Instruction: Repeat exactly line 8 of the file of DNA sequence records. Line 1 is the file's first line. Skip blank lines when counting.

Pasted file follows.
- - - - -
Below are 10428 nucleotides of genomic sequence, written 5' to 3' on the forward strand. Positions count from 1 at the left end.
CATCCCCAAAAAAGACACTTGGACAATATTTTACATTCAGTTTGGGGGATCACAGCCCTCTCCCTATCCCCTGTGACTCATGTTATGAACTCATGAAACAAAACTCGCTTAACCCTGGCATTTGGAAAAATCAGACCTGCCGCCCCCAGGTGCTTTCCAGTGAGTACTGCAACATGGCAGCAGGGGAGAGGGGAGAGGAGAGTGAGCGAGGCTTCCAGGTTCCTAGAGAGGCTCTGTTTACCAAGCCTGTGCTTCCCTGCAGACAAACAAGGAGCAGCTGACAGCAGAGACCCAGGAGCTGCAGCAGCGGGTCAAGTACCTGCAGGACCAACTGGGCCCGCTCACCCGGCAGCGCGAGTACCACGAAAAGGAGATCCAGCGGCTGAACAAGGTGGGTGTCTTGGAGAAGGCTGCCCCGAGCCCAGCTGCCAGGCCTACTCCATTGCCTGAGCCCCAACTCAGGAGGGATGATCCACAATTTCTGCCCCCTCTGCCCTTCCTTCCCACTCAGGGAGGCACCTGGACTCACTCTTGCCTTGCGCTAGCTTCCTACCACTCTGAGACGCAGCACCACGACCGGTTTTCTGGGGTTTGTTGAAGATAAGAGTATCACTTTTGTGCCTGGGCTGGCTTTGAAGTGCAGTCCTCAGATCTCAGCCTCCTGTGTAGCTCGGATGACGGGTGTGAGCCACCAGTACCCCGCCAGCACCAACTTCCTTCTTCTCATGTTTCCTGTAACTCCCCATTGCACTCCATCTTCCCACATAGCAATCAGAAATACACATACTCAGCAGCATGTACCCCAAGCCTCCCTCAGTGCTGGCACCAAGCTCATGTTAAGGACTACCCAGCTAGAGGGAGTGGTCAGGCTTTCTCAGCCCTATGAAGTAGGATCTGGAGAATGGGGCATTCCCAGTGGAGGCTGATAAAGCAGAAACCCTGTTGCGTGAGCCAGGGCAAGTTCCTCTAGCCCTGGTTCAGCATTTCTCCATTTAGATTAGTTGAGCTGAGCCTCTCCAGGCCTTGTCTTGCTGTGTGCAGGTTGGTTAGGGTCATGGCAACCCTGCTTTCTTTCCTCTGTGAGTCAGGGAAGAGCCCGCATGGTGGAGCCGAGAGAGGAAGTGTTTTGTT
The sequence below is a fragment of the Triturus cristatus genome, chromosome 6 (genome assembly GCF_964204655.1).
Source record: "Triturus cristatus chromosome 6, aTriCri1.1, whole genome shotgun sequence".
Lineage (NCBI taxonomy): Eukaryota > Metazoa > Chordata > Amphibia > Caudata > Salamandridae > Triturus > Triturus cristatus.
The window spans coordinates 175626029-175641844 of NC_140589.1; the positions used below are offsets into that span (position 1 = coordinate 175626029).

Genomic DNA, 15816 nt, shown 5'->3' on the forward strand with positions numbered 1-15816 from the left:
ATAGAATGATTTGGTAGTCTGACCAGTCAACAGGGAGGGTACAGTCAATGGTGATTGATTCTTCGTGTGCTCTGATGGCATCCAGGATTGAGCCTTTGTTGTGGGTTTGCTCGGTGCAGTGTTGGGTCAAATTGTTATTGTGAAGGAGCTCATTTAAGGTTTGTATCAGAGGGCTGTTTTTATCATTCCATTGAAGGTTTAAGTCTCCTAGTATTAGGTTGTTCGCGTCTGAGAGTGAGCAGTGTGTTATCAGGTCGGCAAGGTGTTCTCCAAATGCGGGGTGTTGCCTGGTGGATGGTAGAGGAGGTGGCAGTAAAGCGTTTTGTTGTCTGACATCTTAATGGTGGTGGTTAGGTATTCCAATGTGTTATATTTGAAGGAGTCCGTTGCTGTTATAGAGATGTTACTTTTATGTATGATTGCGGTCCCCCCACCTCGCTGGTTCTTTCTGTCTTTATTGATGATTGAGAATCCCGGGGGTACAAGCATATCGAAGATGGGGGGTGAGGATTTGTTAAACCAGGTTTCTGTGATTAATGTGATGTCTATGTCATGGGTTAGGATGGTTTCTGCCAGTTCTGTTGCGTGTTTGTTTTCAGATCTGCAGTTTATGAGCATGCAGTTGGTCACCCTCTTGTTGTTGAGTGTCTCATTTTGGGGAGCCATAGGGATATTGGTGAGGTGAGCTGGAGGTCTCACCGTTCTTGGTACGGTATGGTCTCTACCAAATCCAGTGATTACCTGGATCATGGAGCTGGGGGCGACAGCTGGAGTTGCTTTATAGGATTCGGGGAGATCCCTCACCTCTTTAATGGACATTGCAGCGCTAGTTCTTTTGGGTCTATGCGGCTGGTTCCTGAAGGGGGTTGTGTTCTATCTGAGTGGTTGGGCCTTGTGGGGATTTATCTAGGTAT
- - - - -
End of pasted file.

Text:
ATAGAATGATTTGGTAGTCTGACCAGTCAACAGGGAGGGTACAGTCAATGGTGATTGATTCTTCGTGTGCTCTGATGGCATCCAGGATTGAGCCTTTGTTGTGGGTTTGCTCGGTGCAGTGTTGGGTCAAATTGTTATTGTGAAGGAGCTCATTTAAGGTTTGTATCAGAGGGCTGTTTTTATCATTCCATTGAAGGTTTAAGTCTCCTAGTATTAGGTTGTTCGCGTCTGAGAGTGAGCAGTGTGTTATCAGGTCGGCAAGGTGTTCTCCAAATGCGGGGTGTTGCCTGGTGGATGGTAGAGGAGGTGGCAGTAAAGCGTTTTGTTGTCTGACATCTTAATGGTGGTGGTTAGGTATTCCAATGTGTTATATTTGAAGGAGTCCGTTGCTGTTATAGAGATGTTACTTTTATGTATGATTGCGGTCCCCCCACCTCGCTGGTTCTTTCTGTCTTTATTGATGATTGAGAATCCCGGGGGTACAAGCATATCGAAGATGGGGGGTGAGGATTTGTTAAACCAGGTTTCTGTGATTAATGTGATGTCTATGTCATGGGTTAGGATGGTTTCTGCCAGTTCTGTTGCGTGTTTGTTTTCAGATCTGCAGTTTATGAGCATGCAGTTGGTCACCCTCTTGTTGTTGAGTGTCTCATTTTGGGGAGCCATAGGGATATTGGTGAGGTGAGCTGGAGGTCTCACCGTTCTTGGTACGGTATGGTCTCTACCAAATCCAGTGATTACCTGGATCATGGAGCTGGGGGCGACAGCTGGAGTTGCTTTATAGGATTCGGGGAGATCCCTCACCTCTTTAATGGACATTGCAGCGCTAGTTCTTTTGGGTCTATGCGGCTGGTTCCTGAAGGGGGTTGTGTTCTATCTGAGTGGTTGGGCCTTGTGGGGATTTATCTAGGTAT